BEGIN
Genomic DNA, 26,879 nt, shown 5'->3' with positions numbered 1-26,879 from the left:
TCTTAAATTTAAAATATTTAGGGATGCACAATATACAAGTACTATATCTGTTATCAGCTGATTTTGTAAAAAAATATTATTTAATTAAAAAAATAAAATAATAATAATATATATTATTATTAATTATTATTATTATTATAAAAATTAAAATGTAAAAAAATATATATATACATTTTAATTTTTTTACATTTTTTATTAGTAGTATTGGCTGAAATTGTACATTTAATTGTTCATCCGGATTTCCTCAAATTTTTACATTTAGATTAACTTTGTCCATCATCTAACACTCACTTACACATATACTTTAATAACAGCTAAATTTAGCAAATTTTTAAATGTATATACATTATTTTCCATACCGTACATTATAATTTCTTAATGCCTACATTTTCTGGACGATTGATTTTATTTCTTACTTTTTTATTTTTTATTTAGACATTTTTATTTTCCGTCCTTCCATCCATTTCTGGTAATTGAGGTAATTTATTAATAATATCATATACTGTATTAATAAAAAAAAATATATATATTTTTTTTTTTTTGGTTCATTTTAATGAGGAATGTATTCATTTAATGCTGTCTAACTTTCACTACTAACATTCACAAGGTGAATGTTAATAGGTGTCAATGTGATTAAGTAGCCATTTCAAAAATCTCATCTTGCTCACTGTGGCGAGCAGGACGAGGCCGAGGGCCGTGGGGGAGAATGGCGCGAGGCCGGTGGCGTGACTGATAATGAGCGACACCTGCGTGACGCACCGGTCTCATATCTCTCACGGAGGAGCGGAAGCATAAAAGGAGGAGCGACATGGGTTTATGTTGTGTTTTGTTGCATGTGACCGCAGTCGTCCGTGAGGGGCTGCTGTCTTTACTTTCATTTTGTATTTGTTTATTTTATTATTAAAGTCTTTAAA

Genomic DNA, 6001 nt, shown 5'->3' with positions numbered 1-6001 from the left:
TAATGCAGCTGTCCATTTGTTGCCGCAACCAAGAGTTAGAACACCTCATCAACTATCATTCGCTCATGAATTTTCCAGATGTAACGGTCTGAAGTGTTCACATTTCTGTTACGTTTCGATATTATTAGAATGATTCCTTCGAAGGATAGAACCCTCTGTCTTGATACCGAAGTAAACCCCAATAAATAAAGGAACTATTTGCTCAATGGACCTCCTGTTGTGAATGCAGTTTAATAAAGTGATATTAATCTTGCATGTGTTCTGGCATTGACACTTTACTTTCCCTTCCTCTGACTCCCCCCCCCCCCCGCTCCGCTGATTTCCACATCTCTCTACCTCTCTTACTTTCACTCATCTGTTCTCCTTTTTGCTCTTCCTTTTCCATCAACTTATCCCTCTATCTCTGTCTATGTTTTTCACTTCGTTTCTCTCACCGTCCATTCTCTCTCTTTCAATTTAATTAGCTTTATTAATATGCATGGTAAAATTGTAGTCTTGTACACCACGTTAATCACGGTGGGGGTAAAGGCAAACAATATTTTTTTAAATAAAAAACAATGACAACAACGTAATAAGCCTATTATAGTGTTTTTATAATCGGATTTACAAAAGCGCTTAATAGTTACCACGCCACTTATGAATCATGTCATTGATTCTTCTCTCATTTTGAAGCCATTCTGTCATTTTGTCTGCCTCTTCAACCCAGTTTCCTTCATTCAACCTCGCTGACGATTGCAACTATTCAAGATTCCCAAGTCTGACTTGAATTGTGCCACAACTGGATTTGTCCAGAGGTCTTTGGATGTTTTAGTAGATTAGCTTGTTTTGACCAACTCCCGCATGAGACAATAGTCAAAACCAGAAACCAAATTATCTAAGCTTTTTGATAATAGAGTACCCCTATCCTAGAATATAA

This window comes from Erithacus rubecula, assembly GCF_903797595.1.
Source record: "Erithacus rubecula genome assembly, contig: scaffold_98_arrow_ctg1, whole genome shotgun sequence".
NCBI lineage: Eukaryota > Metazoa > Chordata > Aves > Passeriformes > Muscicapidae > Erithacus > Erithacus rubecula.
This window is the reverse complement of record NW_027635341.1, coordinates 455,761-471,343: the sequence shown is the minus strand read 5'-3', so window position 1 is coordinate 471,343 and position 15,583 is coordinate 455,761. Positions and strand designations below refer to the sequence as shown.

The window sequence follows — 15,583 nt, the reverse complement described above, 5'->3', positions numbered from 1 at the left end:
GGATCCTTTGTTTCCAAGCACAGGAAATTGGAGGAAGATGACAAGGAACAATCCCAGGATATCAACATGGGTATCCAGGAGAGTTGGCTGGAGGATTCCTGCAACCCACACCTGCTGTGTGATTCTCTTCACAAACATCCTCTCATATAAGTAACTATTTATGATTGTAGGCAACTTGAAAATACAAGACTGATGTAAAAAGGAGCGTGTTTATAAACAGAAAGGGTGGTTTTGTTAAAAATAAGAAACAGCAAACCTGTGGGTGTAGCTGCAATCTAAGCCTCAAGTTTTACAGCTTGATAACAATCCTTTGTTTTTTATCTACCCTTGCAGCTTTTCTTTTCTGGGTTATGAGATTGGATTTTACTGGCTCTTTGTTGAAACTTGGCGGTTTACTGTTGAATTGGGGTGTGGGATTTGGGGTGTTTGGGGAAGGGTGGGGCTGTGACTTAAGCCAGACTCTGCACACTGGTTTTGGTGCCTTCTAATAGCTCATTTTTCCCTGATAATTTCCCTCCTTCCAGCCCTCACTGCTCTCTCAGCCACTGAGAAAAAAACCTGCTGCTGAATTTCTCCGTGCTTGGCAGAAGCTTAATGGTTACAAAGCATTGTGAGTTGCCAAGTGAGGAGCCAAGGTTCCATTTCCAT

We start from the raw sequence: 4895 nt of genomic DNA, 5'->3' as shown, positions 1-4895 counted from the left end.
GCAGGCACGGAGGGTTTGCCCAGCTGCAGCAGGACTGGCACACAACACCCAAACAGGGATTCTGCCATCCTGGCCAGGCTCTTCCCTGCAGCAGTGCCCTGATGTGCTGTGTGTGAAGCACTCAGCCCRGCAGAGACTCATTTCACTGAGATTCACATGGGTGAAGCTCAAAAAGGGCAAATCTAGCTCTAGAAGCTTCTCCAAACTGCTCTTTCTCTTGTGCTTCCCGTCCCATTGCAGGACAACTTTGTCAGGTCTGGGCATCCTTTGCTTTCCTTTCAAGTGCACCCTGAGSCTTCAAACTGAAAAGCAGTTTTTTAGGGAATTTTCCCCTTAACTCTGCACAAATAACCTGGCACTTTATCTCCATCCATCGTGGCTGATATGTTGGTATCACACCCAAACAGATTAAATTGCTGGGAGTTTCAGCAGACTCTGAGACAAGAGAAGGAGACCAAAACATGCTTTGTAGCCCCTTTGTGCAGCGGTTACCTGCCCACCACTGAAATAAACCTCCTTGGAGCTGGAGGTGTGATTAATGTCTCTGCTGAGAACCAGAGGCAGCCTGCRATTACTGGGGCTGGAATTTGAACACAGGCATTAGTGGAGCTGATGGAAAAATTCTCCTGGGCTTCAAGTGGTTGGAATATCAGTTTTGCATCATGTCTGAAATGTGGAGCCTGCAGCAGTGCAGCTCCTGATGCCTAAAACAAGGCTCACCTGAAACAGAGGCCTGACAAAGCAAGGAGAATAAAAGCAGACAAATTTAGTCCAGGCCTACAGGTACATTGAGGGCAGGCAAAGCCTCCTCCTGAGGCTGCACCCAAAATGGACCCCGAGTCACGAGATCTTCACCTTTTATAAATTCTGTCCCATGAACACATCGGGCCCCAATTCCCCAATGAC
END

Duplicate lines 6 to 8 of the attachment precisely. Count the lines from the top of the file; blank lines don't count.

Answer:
Source record: "Erithacus rubecula genome assembly, contig: scaffold_98_arrow_ctg1, whole genome shotgun sequence".
NCBI lineage: Eukaryota > Metazoa > Chordata > Aves > Passeriformes > Muscicapidae > Erithacus > Erithacus rubecula.
This window is the reverse complement of record NW_027635341.1, coordinates 455,761-471,343: the sequence shown is the minus strand read 5'-3', so window position 1 is coordinate 471,343 and position 15,583 is coordinate 455,761. Positions and strand designations below refer to the sequence as shown.